Professor Douglas Boateng, CEO of the PanAvest Partnership, Africa’ first ever Extraordinary Professor for Supply and Value chain Management at the UNISA Graduate School of Business leadership, Chairman of the CIPS Africa Advisory Board, President of the Institute of Operations Management(Africa), and Founding Chairman of West African Institute for Supply Chain leadership has called for an African consumer buying behavioral change in support of Africa’ long term industrialization, Job creation, SMME growth and development efforts.
He made the pronouncement at the recently held Africa 2.0 Summit which took place at the African Union Building in Ethiopia Addis Ababa between 6th - 8th November 2013.
“I fully acknowledge and respect the fact that Africa is part of a global community. However in the medium to long term interest of the continent, we must purposefully embrace the concept of Africanisation by supporting Made in Africa goods and services. This means the estimated I Billion African consumers using its collective financial muscle to strategically buy selected locally produced products. Such a move will discourage the importation into the continent and sale of such items like tooth picks, canned tomatoes, orange and apple juices, biscuits to name but a few” Posited Boateng.
According to Professor Boateng the associated raw materials for all these finished products were in abundance on the continent and its conversion into consumable products will help with vertical specific industrialization and value addition, long term job creation and SMME development.
He agreed that that in the short term there may be price and quality challenges. However he was of the firm opinion that in the long term things will improve with revenue, profit increases and associated investments in relevant plant, equipment and human capital.
“Strategic sourcing does not only apply to private sector organizations, Government departments and State owned entities. It also applies to the African consumer. The more the continent’ estimated ONE BILLION consumers strategically buy selected ‘Made in Africa products’, the more revenues and profits can be generated and invested in much needed equipment to improve product quality and price”. Affirmed Boateng.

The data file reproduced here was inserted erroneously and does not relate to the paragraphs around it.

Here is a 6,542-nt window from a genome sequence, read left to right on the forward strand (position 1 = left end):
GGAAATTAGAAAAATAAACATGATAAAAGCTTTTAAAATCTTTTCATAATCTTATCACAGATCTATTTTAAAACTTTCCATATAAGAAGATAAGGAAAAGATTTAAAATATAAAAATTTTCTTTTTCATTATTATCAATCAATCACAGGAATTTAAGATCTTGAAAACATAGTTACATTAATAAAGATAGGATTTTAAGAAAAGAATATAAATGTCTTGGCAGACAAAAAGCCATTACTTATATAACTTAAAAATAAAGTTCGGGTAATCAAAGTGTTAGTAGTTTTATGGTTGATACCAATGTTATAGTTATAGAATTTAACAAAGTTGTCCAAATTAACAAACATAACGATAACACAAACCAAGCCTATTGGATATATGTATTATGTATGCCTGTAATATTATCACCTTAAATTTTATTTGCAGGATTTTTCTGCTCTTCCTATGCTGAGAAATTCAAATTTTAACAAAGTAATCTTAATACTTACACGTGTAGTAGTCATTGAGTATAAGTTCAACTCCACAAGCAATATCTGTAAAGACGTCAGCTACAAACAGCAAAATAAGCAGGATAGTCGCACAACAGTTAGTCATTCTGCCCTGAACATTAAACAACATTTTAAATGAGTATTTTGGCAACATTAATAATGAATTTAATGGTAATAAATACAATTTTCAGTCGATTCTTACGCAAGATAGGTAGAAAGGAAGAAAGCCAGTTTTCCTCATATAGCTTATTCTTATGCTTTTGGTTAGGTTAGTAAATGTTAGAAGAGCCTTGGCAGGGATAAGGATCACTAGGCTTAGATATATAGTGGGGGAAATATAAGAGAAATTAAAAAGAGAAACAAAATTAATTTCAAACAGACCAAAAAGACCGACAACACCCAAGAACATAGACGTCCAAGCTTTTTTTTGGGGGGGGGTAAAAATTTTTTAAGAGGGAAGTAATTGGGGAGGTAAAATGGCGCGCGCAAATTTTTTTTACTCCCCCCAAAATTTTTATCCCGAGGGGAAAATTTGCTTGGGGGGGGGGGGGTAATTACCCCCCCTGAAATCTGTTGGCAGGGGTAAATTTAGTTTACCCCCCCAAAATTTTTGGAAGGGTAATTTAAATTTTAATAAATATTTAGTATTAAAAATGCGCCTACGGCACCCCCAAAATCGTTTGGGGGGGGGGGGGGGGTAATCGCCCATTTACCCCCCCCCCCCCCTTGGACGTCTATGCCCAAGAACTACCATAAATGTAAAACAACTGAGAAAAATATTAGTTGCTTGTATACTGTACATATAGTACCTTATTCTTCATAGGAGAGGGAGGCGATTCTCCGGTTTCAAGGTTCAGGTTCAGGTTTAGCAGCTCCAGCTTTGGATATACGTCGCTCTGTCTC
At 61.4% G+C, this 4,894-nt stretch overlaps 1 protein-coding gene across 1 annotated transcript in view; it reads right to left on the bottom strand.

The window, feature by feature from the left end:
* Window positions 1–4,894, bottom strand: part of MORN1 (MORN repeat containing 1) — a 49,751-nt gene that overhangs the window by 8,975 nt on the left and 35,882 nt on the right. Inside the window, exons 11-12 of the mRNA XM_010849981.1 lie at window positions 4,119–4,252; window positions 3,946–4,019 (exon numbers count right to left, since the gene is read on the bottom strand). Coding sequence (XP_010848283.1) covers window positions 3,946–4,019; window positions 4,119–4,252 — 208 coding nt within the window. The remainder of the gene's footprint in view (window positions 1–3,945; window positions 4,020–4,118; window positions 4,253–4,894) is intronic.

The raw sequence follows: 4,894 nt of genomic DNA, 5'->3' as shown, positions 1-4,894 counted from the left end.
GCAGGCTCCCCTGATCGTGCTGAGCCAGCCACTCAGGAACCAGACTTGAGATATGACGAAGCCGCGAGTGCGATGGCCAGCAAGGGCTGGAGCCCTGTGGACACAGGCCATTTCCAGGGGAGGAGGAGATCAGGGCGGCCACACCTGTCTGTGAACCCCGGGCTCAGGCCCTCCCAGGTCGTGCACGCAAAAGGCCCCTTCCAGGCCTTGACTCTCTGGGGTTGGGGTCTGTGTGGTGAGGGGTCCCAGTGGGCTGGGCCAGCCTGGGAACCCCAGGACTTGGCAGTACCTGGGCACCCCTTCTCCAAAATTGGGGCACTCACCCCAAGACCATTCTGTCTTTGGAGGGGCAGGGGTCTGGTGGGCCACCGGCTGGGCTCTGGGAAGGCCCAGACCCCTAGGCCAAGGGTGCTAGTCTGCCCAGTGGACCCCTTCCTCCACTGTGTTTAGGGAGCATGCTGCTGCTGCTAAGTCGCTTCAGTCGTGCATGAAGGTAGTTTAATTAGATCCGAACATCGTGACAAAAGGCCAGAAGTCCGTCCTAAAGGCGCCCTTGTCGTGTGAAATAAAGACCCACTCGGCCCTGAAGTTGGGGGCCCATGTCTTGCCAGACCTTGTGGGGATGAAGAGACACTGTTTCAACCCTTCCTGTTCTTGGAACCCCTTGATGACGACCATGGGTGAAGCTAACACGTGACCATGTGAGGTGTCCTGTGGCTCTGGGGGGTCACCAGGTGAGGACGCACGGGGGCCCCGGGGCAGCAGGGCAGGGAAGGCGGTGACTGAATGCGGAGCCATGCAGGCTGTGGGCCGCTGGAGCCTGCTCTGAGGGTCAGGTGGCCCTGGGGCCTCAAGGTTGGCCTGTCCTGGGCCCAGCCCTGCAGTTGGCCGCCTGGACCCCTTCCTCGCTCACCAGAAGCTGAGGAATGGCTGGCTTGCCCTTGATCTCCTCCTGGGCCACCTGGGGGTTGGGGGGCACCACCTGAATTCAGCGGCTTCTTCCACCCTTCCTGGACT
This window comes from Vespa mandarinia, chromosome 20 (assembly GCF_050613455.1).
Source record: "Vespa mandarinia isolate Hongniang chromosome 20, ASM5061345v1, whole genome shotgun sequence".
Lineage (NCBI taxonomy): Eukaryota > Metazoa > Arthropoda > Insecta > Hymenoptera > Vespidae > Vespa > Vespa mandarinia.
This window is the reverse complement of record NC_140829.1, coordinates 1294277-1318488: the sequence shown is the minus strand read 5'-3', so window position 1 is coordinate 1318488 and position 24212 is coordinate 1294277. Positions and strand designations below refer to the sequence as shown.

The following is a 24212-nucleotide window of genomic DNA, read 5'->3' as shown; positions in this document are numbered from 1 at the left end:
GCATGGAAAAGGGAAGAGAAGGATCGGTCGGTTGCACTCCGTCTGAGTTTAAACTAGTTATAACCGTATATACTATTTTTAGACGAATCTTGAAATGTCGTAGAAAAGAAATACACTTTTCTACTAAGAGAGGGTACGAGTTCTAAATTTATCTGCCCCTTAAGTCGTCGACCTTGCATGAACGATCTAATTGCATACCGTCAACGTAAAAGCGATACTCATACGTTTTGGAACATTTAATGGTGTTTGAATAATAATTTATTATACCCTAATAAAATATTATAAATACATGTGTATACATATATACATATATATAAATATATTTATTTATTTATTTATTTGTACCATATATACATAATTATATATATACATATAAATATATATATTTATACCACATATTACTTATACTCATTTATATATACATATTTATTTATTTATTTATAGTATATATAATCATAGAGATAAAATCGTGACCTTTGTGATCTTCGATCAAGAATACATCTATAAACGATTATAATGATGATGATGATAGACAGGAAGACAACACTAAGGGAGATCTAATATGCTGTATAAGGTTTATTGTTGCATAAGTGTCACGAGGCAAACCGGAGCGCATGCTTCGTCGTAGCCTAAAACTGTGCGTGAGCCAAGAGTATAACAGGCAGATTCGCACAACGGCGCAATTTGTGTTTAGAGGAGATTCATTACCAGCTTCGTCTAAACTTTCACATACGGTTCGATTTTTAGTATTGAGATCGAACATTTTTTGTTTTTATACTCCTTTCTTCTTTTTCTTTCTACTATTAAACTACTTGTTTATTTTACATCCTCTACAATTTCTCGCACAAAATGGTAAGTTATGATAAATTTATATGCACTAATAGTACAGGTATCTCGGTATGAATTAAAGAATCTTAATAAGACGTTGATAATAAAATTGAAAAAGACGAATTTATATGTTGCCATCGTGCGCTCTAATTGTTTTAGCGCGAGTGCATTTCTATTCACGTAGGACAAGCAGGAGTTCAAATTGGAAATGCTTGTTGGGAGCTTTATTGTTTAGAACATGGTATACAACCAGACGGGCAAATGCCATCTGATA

According to Professor Douglas Boateng such a calculated move by the continent’ consumers can immensely assist in the medium to long term, to level vertical specific playing fields for African producers to compete locally, globally, plus stimulate indigenous value chain processing and manufacturing.
“The long term success of Africa’ industrialization, SMME and job creation efforts are linked to the buying patterns of its entire population. Unless the region’ consumers start to strategically support local producers through a considered change in buying behaviors, efforts to significantly reduce poverty will remain a pipe dream”. Concluded Boateng.
The conference was attended by representatives from over 47 African countries…. More information about the summit and presentation can be found by clicking on the Africa 2.0 website www.africa2point0.org